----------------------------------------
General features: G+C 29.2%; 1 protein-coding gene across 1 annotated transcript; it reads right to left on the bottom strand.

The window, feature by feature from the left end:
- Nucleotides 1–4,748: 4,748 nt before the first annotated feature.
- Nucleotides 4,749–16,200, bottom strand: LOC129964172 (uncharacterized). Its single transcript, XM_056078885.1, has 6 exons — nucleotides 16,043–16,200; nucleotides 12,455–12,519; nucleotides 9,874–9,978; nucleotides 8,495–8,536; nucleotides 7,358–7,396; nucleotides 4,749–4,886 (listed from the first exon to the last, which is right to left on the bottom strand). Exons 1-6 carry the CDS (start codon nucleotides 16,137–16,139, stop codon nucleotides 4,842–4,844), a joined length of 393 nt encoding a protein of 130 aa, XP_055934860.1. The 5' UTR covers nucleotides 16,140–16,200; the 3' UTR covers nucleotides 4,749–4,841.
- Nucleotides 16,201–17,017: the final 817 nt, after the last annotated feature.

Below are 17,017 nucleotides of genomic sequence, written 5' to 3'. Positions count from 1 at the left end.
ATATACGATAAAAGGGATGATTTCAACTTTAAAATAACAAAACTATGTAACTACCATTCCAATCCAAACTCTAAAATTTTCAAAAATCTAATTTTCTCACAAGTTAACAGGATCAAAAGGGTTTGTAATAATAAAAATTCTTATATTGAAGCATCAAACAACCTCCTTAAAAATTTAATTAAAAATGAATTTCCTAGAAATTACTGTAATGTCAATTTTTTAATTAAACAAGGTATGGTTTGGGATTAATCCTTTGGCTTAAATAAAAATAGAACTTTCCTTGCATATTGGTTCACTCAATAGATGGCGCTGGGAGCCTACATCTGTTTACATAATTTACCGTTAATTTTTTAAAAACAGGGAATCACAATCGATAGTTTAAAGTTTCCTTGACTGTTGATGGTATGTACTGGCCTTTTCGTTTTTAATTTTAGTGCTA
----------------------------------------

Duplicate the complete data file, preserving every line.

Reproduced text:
General features: G+C 29.2%; 1 protein-coding gene across 1 annotated transcript; it reads right to left on the bottom strand.

The window, feature by feature from the left end:
- Nucleotides 1–4,748: 4,748 nt before the first annotated feature.
- Nucleotides 4,749–16,200, bottom strand: LOC129964172 (uncharacterized). Its single transcript, XM_056078885.1, has 6 exons — nucleotides 16,043–16,200; nucleotides 12,455–12,519; nucleotides 9,874–9,978; nucleotides 8,495–8,536; nucleotides 7,358–7,396; nucleotides 4,749–4,886 (listed from the first exon to the last, which is right to left on the bottom strand). Exons 1-6 carry the CDS (start codon nucleotides 16,137–16,139, stop codon nucleotides 4,842–4,844), a joined length of 393 nt encoding a protein of 130 aa, XP_055934860.1. The 5' UTR covers nucleotides 16,140–16,200; the 3' UTR covers nucleotides 4,749–4,841.
- Nucleotides 16,201–17,017: the final 817 nt, after the last annotated feature.

Below are 17,017 nucleotides of genomic sequence, written 5' to 3'. Positions count from 1 at the left end.
ATATACGATAAAAGGGATGATTTCAACTTTAAAATAACAAAACTATGTAACTACCATTCCAATCCAAACTCTAAAATTTTCAAAAATCTAATTTTCTCACAAGTTAACAGGATCAAAAGGGTTTGTAATAATAAAAATTCTTATATTGAAGCATCAAACAACCTCCTTAAAAATTTAATTAAAAATGAATTTCCTAGAAATTACTGTAATGTCAATTTTTTAATTAAACAAGGTATGGTTTGGGATTAATCCTTTGGCTTAAATAAAAATAGAACTTTCCTTGCATATTGGTTCACTCAATAGATGGCGCTGGGAGCCTACATCTGTTTACATAATTTACCGTTAATTTTTTAAAAACAGGGAATCACAATCGATAGTTTAAAGTTTCCTTGACTGTTGATGGTATGTACTGGCCTTTTCGTTTTTAATTTTAGTGCTA